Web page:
Hamilton doctor returns from Philippine typhoon Haiyan relief efforts

McMaster professor, Dr. Lynda Redwood-Campbell, shares her experiences helping disaster victims after spending a month in Ormoc City, Philippines with the Canadian Red Cross

How a Hamilton doctor helped save lives in the Philippines after typhoon Haiyan

Hamilton doctor returns from helping typhoon victims

9 years ago
Duration 1:58
Dr. Lynda Redwood-Campbell returns from Ormoc City, Philippines, where she was helping Red Cross relief efforts

The devastating typhoon Haiyan left more than six thousand people dead and millions displaced. Dr. Lynda Redwood-Campbell, McMaster University professor, is one of the many Canadians who joined international rescue teams in bringing much needed aid to those affected by the disaster.

“It was a great privilege. I have to say I’m proud to be Canadian and to see the Canadian response,” Redwood-Campbell said. “Canadians generally have been responsive and open to these kinds of disasters. If we continue to contribute I think it does make a difference. I have seen that it does work.”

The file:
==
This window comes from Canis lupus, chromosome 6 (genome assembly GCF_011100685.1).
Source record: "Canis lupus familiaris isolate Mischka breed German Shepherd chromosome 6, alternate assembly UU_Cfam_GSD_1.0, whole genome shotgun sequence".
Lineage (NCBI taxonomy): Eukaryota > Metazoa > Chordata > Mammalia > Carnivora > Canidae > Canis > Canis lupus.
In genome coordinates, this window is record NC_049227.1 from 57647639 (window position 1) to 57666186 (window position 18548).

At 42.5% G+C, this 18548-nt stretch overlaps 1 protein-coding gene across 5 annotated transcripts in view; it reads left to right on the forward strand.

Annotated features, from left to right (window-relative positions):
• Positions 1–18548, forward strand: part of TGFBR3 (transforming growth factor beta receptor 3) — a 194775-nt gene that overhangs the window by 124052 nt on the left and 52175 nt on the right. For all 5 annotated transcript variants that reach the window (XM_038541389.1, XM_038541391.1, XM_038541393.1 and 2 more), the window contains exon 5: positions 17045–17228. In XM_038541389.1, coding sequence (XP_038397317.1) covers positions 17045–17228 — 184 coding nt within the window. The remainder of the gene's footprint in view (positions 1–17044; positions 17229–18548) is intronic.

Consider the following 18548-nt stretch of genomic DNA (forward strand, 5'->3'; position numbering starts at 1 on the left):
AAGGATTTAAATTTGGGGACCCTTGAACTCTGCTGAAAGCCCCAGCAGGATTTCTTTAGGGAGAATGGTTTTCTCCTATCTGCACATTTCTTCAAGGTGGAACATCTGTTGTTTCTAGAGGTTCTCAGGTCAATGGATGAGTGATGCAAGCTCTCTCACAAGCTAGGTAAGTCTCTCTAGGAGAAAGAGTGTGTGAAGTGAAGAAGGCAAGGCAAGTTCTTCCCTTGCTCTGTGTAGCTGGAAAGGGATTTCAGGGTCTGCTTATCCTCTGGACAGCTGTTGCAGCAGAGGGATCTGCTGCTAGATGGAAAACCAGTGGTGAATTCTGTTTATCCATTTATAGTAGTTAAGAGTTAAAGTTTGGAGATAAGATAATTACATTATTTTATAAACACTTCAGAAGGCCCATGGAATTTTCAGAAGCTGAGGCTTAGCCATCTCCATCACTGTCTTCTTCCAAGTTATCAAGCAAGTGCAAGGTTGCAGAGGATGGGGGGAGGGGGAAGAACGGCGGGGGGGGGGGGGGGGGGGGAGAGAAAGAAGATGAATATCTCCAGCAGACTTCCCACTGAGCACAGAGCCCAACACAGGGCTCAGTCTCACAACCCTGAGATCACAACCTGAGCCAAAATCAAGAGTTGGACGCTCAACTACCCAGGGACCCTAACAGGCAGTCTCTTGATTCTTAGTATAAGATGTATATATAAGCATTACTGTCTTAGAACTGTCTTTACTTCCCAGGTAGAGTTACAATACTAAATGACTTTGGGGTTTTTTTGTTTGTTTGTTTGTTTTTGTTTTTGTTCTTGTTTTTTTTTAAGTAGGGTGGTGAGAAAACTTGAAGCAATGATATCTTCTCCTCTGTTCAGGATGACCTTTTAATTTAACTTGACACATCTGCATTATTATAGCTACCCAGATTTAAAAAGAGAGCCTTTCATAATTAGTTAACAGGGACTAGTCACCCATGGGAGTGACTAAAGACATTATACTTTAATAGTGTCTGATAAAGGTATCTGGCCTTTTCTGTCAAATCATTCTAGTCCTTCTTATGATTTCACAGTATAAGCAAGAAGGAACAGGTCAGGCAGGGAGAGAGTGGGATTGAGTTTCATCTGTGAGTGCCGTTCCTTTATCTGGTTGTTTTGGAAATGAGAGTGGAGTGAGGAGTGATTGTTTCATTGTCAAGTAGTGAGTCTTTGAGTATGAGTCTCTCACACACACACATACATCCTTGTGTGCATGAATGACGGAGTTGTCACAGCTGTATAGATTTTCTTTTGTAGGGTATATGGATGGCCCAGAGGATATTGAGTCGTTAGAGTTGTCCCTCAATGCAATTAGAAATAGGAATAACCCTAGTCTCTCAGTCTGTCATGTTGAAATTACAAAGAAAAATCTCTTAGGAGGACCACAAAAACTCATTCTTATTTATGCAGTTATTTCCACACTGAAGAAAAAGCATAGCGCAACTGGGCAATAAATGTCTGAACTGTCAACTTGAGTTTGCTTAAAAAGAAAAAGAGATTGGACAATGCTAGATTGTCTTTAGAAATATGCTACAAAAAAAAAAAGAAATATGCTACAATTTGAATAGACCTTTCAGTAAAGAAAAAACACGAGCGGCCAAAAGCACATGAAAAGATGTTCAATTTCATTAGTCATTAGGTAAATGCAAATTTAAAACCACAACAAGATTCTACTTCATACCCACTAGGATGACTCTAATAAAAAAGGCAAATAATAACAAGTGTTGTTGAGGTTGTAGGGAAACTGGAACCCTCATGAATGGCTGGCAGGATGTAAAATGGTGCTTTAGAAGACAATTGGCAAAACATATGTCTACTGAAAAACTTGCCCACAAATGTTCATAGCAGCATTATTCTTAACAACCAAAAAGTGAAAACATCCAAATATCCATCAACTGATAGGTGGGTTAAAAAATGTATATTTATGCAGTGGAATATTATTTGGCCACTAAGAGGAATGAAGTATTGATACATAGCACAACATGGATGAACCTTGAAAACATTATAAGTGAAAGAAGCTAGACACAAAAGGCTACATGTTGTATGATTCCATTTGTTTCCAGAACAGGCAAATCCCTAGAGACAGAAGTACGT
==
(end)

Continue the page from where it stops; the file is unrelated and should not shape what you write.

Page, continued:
The support from the Canadian government has been massive. Shortly after the typhoon hit the Philippines, the Disaster Assistance Response Team (DART) was deployed carrying equipment and supplies. From Nov. 9 to Dec. 23, 2013, the government matched individual Canadian donations dollar for dollar as part of the Typhoon Haiyan Relief Fund. In total, Canadians have made more than $20 million in humanitarian assistance.

Hamilton’s Filipino community held a fundraiser days after the typhoon struck. Typhoon Haiyan – locally known as Yolanda – created widespread destruction setting off landslides and leaving millions displaced. Dr. Flordicante Caliban, board member of the Hamilton Filipino Community Centre, said members of the Hamilton Filipino community lost friends and family in the disaster. Members of Caliban’s family in the Cebu province lost their homes. Take a look at the photo gallery above for images capturing the devastation in Cebu City.

“When it happened first I said ‘gosh,’” Caliban said. “It was devastating. I felt sorry for the people.”

Redwood-Campbell says she would not have been able to make the trip without the support of her colleagues at the university’s family medicine department.

“They have a saying in the Philippines called ‘bangon’ - which means ‘rise up’ – and it was a slogan we heard over and over again. I would encourage them as they continue the rehabilitation and development process and I would say ‘bangon’.”


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